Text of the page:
Snap short interest has been remarkably high since the first day the company’s shares could be borrowed, and short-sellers have been cashing in millions of dollars in profits. The stock fell back to its IPO price last week but then bounced on Friday and continued to rise in premarket trades this morning.

Snap short interest

Snap short interest falling as profits locked in

It’s possible that some of the gains we’re seeing now are come from short-sellers locking in some profits. Data from financial analytics firm S3 Partners indicates that Snap short interest peaked on May 30 and has been slowly falling over the last few weeks. Research head Ihor Dusaniwsky said last week that short-sellers have been covering their positions to take profits.

Snap short interest peaked at $1.44 billion at the end of May and fell to $1.13 billion late last week. Short-sellers were up $195 million since the company’s initial public offering in March.

Is it still worth it to be short Snap?

According to Dusaniwsky, borrow rates on existing short positions in Snap are between 25% and 40%, and new borrows are being opened at fees of 40% to 45%. As a result, it’s getting very expensive to keep shorting the Snapchat parent company. He explained that the financing costs for the full $1.13 billion in Snap short interest was a massive $1.2 million per day.

With such high fees, short-sellers have to be asking themselves whether it’s really worth it to keep the position on their books, especially after they’ve raked in so much in profits. The steady decline in Snap short interest suggests that many short-sellers are starting to feel that the high fees are no longer worth it.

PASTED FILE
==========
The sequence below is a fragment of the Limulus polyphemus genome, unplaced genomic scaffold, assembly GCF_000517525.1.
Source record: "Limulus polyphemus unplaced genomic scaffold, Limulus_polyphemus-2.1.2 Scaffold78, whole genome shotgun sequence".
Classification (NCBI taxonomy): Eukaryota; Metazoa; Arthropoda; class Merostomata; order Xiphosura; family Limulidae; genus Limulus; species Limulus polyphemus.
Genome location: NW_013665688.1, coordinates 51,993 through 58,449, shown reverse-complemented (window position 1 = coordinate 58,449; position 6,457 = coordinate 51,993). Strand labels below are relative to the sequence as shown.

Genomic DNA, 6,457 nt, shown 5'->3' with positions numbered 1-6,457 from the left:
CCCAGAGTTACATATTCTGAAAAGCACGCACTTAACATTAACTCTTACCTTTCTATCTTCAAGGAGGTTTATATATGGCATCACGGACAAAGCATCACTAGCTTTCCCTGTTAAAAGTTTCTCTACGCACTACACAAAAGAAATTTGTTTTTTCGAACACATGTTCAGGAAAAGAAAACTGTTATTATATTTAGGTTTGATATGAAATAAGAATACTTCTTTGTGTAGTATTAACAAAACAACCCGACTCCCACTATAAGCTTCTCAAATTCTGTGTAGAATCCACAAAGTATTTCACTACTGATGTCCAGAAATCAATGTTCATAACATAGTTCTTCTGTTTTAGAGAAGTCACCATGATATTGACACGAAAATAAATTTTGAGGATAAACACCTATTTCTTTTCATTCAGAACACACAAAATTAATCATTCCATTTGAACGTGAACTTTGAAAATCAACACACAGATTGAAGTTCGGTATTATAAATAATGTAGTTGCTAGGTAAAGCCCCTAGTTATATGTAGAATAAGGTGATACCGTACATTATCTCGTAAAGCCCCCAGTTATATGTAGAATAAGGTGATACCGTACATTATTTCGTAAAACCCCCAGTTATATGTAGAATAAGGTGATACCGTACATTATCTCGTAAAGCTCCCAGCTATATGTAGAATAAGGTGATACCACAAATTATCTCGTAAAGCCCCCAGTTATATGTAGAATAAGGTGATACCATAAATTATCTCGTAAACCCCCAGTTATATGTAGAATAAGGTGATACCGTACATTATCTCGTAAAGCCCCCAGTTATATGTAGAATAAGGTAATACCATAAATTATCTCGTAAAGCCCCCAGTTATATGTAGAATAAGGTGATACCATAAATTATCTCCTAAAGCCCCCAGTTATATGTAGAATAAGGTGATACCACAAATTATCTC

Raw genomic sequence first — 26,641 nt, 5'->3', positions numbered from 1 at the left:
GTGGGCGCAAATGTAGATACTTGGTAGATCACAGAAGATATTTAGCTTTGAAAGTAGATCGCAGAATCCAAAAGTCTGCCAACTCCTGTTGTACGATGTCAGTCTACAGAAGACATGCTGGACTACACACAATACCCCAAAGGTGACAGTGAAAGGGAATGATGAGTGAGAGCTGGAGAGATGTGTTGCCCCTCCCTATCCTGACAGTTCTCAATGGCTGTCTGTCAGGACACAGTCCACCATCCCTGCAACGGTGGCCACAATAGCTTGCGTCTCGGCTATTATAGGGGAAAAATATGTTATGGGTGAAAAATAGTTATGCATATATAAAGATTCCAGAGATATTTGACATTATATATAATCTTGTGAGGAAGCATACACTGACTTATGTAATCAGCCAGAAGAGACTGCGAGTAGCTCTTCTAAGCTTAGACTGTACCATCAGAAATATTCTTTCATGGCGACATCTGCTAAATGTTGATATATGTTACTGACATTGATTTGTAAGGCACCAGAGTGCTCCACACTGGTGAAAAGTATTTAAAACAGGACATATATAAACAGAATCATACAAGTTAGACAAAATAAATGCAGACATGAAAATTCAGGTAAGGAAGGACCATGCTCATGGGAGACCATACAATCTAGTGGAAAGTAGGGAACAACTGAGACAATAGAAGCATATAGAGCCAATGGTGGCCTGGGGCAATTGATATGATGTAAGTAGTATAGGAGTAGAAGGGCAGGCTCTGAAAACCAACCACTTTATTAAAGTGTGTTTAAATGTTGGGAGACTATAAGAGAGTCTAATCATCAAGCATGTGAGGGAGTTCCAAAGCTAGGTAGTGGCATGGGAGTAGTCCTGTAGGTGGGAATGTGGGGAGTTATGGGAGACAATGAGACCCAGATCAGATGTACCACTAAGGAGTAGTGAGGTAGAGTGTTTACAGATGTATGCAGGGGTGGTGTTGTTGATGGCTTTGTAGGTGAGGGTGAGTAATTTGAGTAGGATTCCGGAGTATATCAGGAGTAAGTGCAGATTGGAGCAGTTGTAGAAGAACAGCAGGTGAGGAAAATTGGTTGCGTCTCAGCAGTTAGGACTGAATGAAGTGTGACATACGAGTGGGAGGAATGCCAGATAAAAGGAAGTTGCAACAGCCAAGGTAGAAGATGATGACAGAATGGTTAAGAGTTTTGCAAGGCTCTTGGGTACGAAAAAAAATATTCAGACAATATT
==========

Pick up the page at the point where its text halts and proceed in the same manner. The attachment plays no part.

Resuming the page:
Short-sellers anticipate lockup expirations

However, some may keep hanging on to their positions because many expect Snap to plunge further as soon as the next block of shares is available to trade. The first lockup of insider-owned shares expires on July 31, while the second ends on August 31. According to Dusaniwsky, the expirations will release another 1.2 billion shares of Snap for trading.

He explained that the sudden influx of shares will reduce the borrow cost by increasing the supply of shares that can be borrowed while also probably send the company’s share price lower. It’s a win-win scenario for short-sellers. As a result, he expects Snap short interest to rise heading into the July 31 lockup expiration, as long as the company’s stock price stays close to its IPO price.

He added that short-sellers have a $195 million cushion now to last them until the first lockup expiration lowers the expensive borrow fees they’ve been paying since mid-May.

Shares of Snap were up by more than 1% in premarket trades this morning, but after the bell rang, they shifted into the red.